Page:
Sunday, November 4, 2012

The Shadow of Matti Hietanen


“Edla, darling, I fear we’re in for rough times. All I know is, if anything bad happens, deputy sheriff Rasmussen will be at the bottom of it.”

Matti Hietanen, Jr. (1883-1921)
“Matti, what are you telling me? What do you mean ‘if anything bad happens’?” Lately Edla had an almost constant dread of something bad happening to her husband. Up until two weeks ago Matti had walked the night patrol beat in Fairport Harbor. Every morning she’d thanked the good Lord above when he stepped safely once again through the doorway of their home.

“The trial is next week and I mean to tell the truth—the whole truth. There are men in this county that won’t like that. And Rasmussen is one of them.”

“Maybe you won’t have to say anything, Matti. Maybe Alex and Steve will be enough.”

Matti frowned at the floor. “Edla, I can’t fail to back them up. Alex is my partner.”

Edla didn’t know exactly what secret police work Matti was involved in, but she knew something had already gone wrong. Two weeks ago he'd been arrested with his fellow patrolmen, Alex Southerland and Steve Forks, for receiving intoxicating liquor. All three had been suspended from the Fairport Harbor police force and were awaiting trial. The trial was supposed to have been before the end of October, but for reasons that Edla couldn’t fathom, it kept being postponed.

Edla sighed. “This Volstead Act—this Prohibition—it’s brought nothing but trouble. I wish . . . I wish . . .”

“It’s no use wishing, Edla. Things are as they are. Our parents brought us here to the United States from Finland in hope of better things. But trouble is the same all the world around. There are Rasmussens everywhere.”

“But Rasmussen is deputy sheriff. He can’t be a bad man.”

“He’s an ambitious man. His father was famous in this town. The son means to outdo him. He has his eye on being sheriff of Lake County. One big case can make his career. I’m afraid he means for Alex, Steve, and me to be that case.”

“But that charge isn’t true!”

“Doesn’t matter to a man like Rasmussen. He’ll take whatever opportunity he can find—and woe betide the man who stands in his way.”

“Then you must stay out of his way, Matti.”

“I’m already in it, Edla. That’s why I’ve got to go talk things over with Alex and Steve. Don’t sit up for me—you need your rest. I won’t be long.”

“Be careful, Matti. The children can’t do without you. I can’t do without you.”

Matti gave her a quick kiss and then he was out the door and gone. Edla parted the window curtains just a little and watched her husband vanish into the Thursday evening twilight of late October.

She turned back to where she’d left her darning. The children wore holes through their stockings so fast, even little Ruth, who was only three and a half. Edla adjusted cushions and settled herself into the sturdy rocking chair. Seven months of pregnancy made it difficult to sit comfortably for a long time. Thank goodness her eldest daughter Elsie would be around to help when the baby came—especially if “anything bad” happened to Matti. But she mustn’t think about that.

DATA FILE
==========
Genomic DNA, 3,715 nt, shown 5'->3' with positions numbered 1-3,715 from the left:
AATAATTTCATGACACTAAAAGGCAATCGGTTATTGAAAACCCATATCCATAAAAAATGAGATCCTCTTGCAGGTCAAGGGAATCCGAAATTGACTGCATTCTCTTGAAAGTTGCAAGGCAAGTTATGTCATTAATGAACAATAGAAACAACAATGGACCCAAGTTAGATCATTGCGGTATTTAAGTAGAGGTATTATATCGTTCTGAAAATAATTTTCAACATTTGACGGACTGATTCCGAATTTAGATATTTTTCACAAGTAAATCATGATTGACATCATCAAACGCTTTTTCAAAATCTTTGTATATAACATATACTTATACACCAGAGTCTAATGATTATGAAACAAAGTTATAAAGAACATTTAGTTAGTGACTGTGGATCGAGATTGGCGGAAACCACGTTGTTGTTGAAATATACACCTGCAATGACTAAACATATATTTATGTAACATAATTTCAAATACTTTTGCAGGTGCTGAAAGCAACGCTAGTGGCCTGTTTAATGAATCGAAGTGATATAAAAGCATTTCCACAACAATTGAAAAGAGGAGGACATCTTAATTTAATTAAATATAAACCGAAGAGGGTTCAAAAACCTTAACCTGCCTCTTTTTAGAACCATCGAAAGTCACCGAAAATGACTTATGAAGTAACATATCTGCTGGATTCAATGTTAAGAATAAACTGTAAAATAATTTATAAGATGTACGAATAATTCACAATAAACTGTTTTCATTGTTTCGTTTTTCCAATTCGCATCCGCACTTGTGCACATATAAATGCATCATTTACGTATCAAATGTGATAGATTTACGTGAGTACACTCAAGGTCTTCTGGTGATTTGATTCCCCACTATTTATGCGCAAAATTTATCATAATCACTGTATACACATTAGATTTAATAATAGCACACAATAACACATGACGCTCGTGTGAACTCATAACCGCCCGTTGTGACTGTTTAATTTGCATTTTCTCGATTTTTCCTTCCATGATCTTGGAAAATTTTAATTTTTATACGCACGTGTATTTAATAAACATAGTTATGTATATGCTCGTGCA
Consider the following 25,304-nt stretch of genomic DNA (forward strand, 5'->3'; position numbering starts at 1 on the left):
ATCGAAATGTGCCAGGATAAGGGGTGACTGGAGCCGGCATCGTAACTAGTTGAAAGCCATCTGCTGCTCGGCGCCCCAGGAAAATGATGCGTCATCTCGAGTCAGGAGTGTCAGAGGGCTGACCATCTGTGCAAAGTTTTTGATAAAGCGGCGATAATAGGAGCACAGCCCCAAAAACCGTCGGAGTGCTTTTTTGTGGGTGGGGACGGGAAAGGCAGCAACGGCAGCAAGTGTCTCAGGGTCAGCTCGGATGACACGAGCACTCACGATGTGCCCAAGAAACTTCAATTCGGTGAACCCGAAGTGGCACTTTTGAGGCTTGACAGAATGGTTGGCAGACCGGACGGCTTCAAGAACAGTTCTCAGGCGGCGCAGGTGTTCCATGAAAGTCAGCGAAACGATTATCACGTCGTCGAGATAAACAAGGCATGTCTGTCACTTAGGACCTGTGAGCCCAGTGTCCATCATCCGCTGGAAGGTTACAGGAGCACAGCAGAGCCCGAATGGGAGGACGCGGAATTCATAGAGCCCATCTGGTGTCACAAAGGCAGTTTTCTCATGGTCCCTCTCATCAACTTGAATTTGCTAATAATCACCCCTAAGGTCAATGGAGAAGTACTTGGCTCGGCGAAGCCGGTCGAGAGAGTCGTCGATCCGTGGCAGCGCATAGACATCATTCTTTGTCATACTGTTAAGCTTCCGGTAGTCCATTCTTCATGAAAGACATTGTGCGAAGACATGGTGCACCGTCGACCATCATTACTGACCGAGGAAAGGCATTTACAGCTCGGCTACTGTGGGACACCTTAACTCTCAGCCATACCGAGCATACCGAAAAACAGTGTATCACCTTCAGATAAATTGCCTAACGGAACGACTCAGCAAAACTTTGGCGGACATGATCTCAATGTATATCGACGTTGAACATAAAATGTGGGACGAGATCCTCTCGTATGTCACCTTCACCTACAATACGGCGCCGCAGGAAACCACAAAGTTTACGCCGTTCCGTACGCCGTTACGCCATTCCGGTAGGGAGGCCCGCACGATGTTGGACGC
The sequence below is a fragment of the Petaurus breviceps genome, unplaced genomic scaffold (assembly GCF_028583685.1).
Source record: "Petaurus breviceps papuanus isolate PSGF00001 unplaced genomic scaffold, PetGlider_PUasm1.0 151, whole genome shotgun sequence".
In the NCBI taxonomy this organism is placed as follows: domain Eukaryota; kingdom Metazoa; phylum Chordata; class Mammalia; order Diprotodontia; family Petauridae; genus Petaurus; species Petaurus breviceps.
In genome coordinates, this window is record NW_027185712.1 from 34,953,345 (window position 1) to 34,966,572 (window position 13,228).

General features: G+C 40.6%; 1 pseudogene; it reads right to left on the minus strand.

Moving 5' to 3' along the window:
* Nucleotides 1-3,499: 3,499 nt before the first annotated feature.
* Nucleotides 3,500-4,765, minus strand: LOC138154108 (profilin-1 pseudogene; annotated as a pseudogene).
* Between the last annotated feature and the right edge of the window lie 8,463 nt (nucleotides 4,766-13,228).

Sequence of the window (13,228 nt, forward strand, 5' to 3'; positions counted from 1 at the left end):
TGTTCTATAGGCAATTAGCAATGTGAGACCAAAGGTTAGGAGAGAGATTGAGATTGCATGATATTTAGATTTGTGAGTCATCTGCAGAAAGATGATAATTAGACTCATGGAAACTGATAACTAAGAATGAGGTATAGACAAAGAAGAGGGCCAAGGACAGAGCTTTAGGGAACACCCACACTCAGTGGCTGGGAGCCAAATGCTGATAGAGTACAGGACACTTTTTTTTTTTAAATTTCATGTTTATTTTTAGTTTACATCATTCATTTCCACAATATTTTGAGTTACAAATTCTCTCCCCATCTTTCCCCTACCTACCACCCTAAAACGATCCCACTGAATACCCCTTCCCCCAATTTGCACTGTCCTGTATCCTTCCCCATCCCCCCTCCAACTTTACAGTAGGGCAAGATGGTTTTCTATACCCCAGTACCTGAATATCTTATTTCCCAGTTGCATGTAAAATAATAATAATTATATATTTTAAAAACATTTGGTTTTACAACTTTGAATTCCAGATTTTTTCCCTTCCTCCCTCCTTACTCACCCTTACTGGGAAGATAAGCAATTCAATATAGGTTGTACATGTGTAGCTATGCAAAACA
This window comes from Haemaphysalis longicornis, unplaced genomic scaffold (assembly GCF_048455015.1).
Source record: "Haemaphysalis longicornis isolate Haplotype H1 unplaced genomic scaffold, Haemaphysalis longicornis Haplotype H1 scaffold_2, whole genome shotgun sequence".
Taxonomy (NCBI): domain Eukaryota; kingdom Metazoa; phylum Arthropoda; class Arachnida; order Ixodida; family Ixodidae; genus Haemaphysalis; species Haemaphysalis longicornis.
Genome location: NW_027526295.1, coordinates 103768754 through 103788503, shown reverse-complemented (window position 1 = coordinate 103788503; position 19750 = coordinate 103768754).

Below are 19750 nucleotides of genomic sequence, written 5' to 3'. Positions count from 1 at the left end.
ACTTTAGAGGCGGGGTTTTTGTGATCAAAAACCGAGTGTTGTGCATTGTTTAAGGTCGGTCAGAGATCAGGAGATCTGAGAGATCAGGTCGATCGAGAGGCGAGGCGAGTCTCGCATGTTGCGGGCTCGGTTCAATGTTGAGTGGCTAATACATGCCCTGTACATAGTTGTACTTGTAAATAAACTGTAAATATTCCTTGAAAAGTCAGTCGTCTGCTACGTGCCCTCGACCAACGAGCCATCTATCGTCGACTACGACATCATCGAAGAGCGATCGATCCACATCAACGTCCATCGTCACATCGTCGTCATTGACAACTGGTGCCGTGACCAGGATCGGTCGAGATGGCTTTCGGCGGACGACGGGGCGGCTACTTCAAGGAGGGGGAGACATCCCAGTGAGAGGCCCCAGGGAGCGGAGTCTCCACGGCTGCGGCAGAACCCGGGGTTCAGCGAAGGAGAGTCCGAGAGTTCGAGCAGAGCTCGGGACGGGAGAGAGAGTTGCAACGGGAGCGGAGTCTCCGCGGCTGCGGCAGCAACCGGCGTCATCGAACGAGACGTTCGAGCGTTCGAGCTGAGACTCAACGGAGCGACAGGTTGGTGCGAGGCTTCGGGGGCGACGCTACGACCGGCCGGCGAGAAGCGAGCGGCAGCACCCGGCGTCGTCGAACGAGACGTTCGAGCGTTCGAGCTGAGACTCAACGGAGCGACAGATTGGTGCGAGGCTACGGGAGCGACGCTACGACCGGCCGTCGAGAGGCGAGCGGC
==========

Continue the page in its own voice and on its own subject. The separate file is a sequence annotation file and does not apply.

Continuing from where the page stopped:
Matti hadn’t come home all night. Edla had a hard time concealing her frantic worry as she got her five older children up and off to school. She tried to get through the housework, but Matti’s words of warning echoed in her head all morning. Then, just before noon, when she’d finally made up her mind to walk over to the police station and ask about her husband, two police officers had knocked at the door. She recognized them, but didn’t know either of them well.

Edla Sussanna Salo Hietanen (1884-1961)
They’d told her the news—Matti was dead, shot once through the heart. Edla had hardly been able to keep from collapsing. She had to see Matti, prove to herself that it was true. She’d dropped little Ruth and baby Dorothy at the neighbors. Then the policemen had brought her here to the Lake County hospital.

Now Edla stared at her husband’s dead face. The room was gloomy, full of harsh shadows cast by the single light bulb. Matti’s body lay on the table. Matti—her dear, darling Matti. He was gone. He’d never speak to her again, never take her hand as he always used to in that shy way when they were alone. She didn’t know how she’d make it through the next hour, much less face the rest of her life without him.

She let them lead her back into the ugly gray hallway. People bustled by—people who had no idea who Matti was. People who didn’t care that he was dead.

How had this happened? The officers wouldn’t tell her anything. Was Rasmussen responsible as Matti had hinted last night? Edla didn’t dare mention Rasmussen’s name—didn’t even know whether she could force the word past her lips. There were forces in play here that were far stronger than she was. Money and power and what else, she didn’t know. She couldn’t fight the men involved in Prohibition—neither the men who smuggled liquor across Lake Erie from Canada nor the men who fought them. She just wanted to go home. The older children would be arriving from school soon. She’d have to break the news to them. She would need all her strength just to do that.


Edla was resting in her upstairs bedroom, lying in the bed she and Matti had shared since their marriage just over eighteen years ago. Her insides felt scraped empty. Telling the children the awful news had been almost too much on top of her own sorrow. Without seventeen-year-old Elsie, Edla didn’t know how she would have even made it this far.

Elsie Emilia Hietanen Austin Behm (1904-1990)
Someone rapped softly at the bedroom door and stepped inside. It was Elsie. She sat down beside Edla on the bed. “Mother, how are you feeling?”

“Don’t worry, Elsie. I was born a stubborn Finn. I’ll go on.”

“Mother, I don’t know how to tell you—but you’ll need to see it soon. I suppose all of Fairport is already talking.” Elsie held out the evening newspaper. “Here. Read this.”